Just what does the Bible say about the rich … the poor … about wealth distribution … how things will be when Jesus Christ restores all things (Acts 3:21)? Quite a bit. In fact, as much as 40% of the Bible is said to deal with these and related topics. Most wonderfully, the Bible concerns itself primarily with the captives and the poor, whether in spirit or physically. In this 3-part series, our aim is to show just how wonderfully God has aligned the physical creation with his heavenly kingdom and work of salvation. Should His requirements of love, mercy and forgiveness not be practiced, the societies of mankind are designed to malfunction and self-destruct.
We will begin by first consulting the Bible for its perspectives on these topics. In Part II, we will then explore God’s ideal plan for economic justice on earth—a program that will be reinstituted in the Millennium period. Part III reflects upon the wonderful blessings of “cancellation” and “forgiveness.” As we will discover, these concepts are necessary for both eternal salvation and the blessed existence of mankind during his temporal, physical, existence on earth.
The Poor and the Rich
Every time we risk writing about Biblical perspectives on wealth and its distribution, we seem to invite incendiary responses. Quoting Robert E. Lucas, “Of the tendencies that are harmful to sound economics, the most seductive, and … the most poisonous, is to focus on questions of distribution.”1 We would agree. Even my background as a practitioner in the “Darwinian” world of the global investment industry, has not spared me from being accused a Marxist.
Therefore, let’s settle this point right at the outset. We are here more interested in the Bible’s view on these questions of wealth, the poor, forgiveness and God’s desired economy for mankind, not the secular theories of man. As it is, the field of economics and its myriad theories (which is a subject body that belongs to the humanities, not science) has yet to settle on a unanimous view. It should also be recognized that this field of “non-sciences” has had a terrible, terrible track record.
Moreover, populist views and policies on these matters tend to change with the times and zeitgeist. For example, in Americatoday, to speak of wealth redistribution from the rich to the poor would be economic heresy. According to the thinking in higher-echelon political circles, the rich must be protected. In short, aren’t they the ones that provide the capital that provides jobs and incomes for everyone else? Therefore, the right and privilege to achieve huge outsized after-tax incomes and wealth must be preserved. At least, that is the reasoning that is prevalent in the halls of power.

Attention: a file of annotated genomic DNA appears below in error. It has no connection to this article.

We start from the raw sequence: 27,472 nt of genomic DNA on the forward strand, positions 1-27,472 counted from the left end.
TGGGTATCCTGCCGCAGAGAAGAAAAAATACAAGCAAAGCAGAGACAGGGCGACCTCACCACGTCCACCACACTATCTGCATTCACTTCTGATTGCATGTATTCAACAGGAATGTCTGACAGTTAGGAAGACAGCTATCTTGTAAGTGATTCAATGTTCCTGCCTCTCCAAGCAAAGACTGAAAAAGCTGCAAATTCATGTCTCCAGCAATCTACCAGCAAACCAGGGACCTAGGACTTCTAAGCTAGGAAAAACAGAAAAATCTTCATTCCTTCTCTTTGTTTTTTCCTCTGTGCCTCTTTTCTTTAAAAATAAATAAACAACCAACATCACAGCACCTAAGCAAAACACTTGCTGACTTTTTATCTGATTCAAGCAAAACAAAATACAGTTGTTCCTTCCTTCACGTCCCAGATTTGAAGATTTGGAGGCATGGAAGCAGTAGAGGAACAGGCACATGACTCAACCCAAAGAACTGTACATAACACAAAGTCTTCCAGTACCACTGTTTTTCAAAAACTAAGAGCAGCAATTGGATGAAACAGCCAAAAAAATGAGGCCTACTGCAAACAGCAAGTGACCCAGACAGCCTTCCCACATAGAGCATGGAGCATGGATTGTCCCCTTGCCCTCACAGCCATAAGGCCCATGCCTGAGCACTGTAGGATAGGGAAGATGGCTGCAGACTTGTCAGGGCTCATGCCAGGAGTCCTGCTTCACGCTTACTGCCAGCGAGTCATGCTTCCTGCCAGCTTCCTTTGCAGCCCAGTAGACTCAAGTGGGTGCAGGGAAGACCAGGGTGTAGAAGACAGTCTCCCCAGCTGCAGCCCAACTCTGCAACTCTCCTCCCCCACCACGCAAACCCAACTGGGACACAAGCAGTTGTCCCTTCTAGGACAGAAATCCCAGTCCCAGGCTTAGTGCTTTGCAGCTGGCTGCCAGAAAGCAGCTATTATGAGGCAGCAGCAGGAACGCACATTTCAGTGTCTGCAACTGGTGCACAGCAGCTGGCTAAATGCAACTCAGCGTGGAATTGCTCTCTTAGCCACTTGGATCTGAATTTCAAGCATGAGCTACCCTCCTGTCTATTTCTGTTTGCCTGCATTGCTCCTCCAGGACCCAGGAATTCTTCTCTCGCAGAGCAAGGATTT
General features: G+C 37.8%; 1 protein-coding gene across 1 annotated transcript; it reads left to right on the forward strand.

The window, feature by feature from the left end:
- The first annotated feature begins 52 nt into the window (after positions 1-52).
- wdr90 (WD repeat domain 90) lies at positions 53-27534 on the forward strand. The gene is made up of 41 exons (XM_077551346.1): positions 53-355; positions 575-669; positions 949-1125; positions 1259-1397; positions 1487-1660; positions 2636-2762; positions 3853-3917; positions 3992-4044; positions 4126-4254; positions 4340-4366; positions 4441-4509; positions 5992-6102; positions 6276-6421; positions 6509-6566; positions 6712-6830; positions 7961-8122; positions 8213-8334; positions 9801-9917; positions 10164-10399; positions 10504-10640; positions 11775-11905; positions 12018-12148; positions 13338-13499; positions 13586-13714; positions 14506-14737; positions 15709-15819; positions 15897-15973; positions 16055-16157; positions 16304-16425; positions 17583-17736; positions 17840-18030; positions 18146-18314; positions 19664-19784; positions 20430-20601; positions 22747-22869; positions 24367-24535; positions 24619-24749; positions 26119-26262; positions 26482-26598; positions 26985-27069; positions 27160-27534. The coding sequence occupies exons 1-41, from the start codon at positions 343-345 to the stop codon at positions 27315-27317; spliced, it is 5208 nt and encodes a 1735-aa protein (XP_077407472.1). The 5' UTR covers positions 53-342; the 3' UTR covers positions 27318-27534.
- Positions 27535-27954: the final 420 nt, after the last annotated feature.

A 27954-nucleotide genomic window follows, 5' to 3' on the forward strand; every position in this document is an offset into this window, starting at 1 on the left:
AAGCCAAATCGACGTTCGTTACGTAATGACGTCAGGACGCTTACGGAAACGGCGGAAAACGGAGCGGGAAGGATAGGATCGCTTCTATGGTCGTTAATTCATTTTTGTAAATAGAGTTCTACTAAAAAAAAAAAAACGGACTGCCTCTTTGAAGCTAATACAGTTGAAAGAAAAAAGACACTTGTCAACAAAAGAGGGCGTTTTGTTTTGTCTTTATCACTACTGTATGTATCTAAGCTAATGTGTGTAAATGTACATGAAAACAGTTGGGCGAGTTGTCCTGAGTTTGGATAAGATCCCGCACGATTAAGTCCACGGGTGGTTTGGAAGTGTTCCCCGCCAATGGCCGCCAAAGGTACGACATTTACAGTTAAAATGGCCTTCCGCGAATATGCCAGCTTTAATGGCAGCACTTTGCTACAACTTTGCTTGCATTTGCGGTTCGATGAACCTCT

However, let’s get back to the Biblical view and put these things into proper focus. It is not so much that specific tenets of capitalist theories about wealth creation and distribution are dead wrong. It is that their implementation does not always emphasize fairness, compassion and love. Don’t believe it? If that were not the case, one would need to wonder why the Holy Spirit went to the trouble of inspiring the Bible. Its central message would be obviated.
As the Bible repeatedly shows, God chooses to observe the motives of the heart rather than the punctilious observance of ritual or theory. “For I desire mercy, not sacrifice, and acknowledgment of God rather than burnt offerings” (Hosea 6:6, see also Matthew 12:7, 9:13). Through Micah, God admonished the Jews, saying, “He has showed you, O man, what is good. And what does the LORD require of you? To act justly and to love mercy and to walk humbly with your God” (Micah 6:8).
The same message is found in the New Testament. Even the gospel cannot be operative without love and mercy. “If I speak in the tongues of men and of angels, but have not love, I am only a resounding gong or a clanging cymbal. If I have the gift of prophecy and can fathom all mysteries and all knowledge, and if I have a faith that can move mountains, but have not love, I am nothing. If I give all I possess to the poor and surrender my body to the flames, but have not love, I gain nothing” (1 Corinthians 13:1-3).
People may have great “head” knowledge of Scriptures or elegant economic theories about wealth creation and prosperity. However, it is all insignificant noise if its implementation (putting into practice) does not involve love. The two Royal Laws, which Christ said encompassed all the Law and the Prophets (Matthew 22:40), were best summarized by the law expert mentioned in Luke 10:27: “‘Love the Lord your God with all your heart and with all your soul and with all your strength and with all your mind’; and, ‘love your neighbor as yourself.’”